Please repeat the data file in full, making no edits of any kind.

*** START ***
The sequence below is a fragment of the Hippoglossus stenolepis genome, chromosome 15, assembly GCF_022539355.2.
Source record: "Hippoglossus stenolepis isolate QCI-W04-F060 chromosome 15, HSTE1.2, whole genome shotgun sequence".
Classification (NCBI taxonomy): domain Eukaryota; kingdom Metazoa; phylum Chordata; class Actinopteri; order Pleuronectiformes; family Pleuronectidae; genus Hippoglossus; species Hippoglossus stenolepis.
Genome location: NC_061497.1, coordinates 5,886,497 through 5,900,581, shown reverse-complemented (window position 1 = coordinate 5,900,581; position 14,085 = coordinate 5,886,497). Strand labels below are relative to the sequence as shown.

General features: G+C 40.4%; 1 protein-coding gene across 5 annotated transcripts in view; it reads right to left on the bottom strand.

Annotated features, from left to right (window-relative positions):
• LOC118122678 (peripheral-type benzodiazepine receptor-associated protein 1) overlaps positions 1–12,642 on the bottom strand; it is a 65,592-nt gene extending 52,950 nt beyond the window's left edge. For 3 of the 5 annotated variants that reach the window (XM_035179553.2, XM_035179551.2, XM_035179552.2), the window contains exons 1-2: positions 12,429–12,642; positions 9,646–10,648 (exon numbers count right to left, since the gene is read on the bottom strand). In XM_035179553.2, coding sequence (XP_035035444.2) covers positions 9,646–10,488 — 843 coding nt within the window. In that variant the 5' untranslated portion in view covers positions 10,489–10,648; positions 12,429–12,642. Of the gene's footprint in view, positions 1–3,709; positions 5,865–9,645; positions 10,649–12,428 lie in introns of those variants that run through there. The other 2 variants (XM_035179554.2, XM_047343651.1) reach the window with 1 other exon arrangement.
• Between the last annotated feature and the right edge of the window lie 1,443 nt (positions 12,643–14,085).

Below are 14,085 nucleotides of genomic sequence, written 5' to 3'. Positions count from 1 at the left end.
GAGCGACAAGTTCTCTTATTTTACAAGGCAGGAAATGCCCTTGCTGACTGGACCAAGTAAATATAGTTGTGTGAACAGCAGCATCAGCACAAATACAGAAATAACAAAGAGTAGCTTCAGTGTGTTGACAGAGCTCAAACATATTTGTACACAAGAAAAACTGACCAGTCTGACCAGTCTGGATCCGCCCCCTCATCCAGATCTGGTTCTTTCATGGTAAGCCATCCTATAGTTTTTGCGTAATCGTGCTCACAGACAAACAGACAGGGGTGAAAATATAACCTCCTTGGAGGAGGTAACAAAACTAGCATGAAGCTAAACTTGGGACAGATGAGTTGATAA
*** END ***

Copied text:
The sequence below is a fragment of the Hippoglossus stenolepis genome, chromosome 15, assembly GCF_022539355.2.
Source record: "Hippoglossus stenolepis isolate QCI-W04-F060 chromosome 15, HSTE1.2, whole genome shotgun sequence".
Classification (NCBI taxonomy): domain Eukaryota; kingdom Metazoa; phylum Chordata; class Actinopteri; order Pleuronectiformes; family Pleuronectidae; genus Hippoglossus; species Hippoglossus stenolepis.
Genome location: NC_061497.1, coordinates 5,886,497 through 5,900,581, shown reverse-complemented (window position 1 = coordinate 5,900,581; position 14,085 = coordinate 5,886,497). Strand labels below are relative to the sequence as shown.

General features: G+C 40.4%; 1 protein-coding gene across 5 annotated transcripts in view; it reads right to left on the bottom strand.

Annotated features, from left to right (window-relative positions):
• LOC118122678 (peripheral-type benzodiazepine receptor-associated protein 1) overlaps positions 1–12,642 on the bottom strand; it is a 65,592-nt gene extending 52,950 nt beyond the window's left edge. For 3 of the 5 annotated variants that reach the window (XM_035179553.2, XM_035179551.2, XM_035179552.2), the window contains exons 1-2: positions 12,429–12,642; positions 9,646–10,648 (exon numbers count right to left, since the gene is read on the bottom strand). In XM_035179553.2, coding sequence (XP_035035444.2) covers positions 9,646–10,488 — 843 coding nt within the window. In that variant the 5' untranslated portion in view covers positions 10,489–10,648; positions 12,429–12,642. Of the gene's footprint in view, positions 1–3,709; positions 5,865–9,645; positions 10,649–12,428 lie in introns of those variants that run through there. The other 2 variants (XM_035179554.2, XM_047343651.1) reach the window with 1 other exon arrangement.
• Between the last annotated feature and the right edge of the window lie 1,443 nt (positions 12,643–14,085).

Below are 14,085 nucleotides of genomic sequence, written 5' to 3'. Positions count from 1 at the left end.
GAGCGACAAGTTCTCTTATTTTACAAGGCAGGAAATGCCCTTGCTGACTGGACCAAGTAAATATAGTTGTGTGAACAGCAGCATCAGCACAAATACAGAAATAACAAAGAGTAGCTTCAGTGTGTTGACAGAGCTCAAACATATTTGTACACAAGAAAAACTGACCAGTCTGACCAGTCTGGATCCGCCCCCTCATCCAGATCTGGTTCTTTCATGGTAAGCCATCCTATAGTTTTTGCGTAATCGTGCTCACAGACAAACAGACAGGGGTGAAAATATAACCTCCTTGGAGGAGGTAACAAAACTAGCATGAAGCTAAACTTGGGACAGATGAGTTGATAA